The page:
EL: "Ed, I want to do a story on every fried clam shack in New England." "Great idea, Ed. Do it." So that didn't happen when I would pitch my editor, Sam Sifton of the New York Times, who's actually now back at the New York Times, and so it was just so great. Blogging was so liberating. I just couldn't believe it, and because it leveled the playing field in terms of distribution-
DM: Did it help you sell books, because at that point you already had a book on the bookshelf?
EL: Yeah. It helped me sell books a little, didn't... Look, Ed Levine Eats never became very big. I just loved it, and I convinced myself that I could make a business out of it by aggregating a bunch of other bloggers. In the business press there was, and I say this in the book, Dick Parson's like, "I've see publishing's future and it's the blogosphere." That quote was really helpful when I was raising money, but I just had no idea what I was doing. I had no idea how hard it was going to be. I had no idea how difficult it was to raise money. Everyone said, "Oh, there's so much money out there."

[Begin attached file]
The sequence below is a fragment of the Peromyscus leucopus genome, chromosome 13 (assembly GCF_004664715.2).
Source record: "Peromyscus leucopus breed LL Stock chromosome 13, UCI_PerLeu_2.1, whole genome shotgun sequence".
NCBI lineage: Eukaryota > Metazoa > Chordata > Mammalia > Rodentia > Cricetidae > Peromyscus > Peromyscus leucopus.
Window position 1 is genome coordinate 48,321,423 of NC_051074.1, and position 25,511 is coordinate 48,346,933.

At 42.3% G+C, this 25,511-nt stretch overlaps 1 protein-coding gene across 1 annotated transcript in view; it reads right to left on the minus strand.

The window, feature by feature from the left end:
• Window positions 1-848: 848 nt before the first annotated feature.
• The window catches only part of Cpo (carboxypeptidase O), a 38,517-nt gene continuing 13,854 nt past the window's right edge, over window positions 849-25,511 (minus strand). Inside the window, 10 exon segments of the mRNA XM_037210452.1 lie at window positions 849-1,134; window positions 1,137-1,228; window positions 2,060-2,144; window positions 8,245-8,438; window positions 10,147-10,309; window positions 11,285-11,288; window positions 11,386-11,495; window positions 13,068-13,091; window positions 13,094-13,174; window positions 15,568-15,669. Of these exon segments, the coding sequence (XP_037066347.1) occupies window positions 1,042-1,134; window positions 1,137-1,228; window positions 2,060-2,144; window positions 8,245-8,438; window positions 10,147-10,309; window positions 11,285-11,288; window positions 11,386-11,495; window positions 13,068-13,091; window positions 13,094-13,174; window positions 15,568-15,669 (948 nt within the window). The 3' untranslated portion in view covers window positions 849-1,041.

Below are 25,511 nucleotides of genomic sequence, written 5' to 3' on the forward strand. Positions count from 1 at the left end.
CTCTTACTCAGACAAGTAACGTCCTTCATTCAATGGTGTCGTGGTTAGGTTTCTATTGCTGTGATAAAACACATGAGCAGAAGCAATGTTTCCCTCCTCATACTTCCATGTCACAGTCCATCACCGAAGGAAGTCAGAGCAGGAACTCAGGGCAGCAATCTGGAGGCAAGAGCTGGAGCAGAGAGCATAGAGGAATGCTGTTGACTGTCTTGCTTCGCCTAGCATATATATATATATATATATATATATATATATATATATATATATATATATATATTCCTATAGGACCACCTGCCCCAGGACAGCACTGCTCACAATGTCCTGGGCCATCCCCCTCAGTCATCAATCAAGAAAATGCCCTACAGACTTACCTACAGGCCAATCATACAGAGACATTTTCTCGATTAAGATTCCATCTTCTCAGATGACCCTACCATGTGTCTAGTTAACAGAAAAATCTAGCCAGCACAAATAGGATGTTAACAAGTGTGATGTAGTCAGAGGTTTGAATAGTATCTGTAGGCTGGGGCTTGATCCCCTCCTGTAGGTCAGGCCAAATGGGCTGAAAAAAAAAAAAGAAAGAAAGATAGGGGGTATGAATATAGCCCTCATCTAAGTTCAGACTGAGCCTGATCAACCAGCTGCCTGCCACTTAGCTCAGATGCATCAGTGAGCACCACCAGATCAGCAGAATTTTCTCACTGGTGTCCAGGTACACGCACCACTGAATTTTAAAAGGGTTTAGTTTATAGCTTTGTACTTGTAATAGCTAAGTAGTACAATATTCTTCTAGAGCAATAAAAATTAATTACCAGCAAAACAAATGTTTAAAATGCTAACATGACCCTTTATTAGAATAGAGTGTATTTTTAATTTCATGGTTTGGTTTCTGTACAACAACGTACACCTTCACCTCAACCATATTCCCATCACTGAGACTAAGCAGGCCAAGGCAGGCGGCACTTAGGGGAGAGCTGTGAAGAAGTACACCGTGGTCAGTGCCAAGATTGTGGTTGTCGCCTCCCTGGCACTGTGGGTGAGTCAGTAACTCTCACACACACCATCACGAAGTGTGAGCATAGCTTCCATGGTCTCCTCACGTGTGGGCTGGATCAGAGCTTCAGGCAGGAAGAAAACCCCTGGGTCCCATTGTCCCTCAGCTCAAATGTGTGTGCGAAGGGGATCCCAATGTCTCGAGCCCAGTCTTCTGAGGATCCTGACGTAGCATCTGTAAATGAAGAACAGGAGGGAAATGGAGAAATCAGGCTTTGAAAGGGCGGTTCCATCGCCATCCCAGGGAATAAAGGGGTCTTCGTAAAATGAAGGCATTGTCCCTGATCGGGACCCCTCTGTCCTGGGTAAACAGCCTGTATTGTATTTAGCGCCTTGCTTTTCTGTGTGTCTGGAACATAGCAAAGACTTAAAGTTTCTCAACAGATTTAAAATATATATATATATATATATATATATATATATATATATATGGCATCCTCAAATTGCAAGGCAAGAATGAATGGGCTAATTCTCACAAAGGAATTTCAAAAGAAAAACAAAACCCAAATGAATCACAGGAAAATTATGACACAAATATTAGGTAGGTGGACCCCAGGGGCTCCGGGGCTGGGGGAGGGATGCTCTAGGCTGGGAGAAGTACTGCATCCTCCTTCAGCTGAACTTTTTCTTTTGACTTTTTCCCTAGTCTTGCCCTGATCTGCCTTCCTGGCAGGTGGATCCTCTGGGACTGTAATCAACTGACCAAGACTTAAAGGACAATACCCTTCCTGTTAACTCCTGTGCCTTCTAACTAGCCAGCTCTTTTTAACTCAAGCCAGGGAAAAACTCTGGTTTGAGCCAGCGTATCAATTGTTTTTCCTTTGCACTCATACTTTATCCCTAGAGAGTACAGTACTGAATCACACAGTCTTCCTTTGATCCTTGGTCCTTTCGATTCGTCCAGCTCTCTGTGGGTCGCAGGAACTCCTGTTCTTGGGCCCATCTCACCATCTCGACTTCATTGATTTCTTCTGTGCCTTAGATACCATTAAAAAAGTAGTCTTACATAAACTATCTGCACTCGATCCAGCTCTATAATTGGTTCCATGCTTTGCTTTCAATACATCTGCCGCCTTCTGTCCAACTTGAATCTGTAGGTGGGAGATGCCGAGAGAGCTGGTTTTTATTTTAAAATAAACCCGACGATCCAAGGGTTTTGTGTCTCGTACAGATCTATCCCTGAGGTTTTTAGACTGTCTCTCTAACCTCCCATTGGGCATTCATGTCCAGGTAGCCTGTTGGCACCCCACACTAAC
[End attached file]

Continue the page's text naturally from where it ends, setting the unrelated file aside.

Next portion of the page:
DM: How much money did you... When you were first blogging, it didn't cost you much money at all.
EL: No. It didn't cost me anything.
DM: Once you decided that this was going to be a brand, you wanted to develop a real readership, maybe sell ads.
EL: So I tried to raise $1 million.
DM: $1 million.
EL: So my brother gave me the first $250,000.
DM: And what were the strings he attached?
EL: Oh my God, where do I start? No. No, they were typical investor strings. They were... No, actually, there was one that wasn't a typical investor string. He actually made me go to his apartment to sign out the money. That was a little strange, but other than that, he was just a typical investor, but I knew my brother. He didn't say he was going to be a passive investor and my brother was not a passive anything.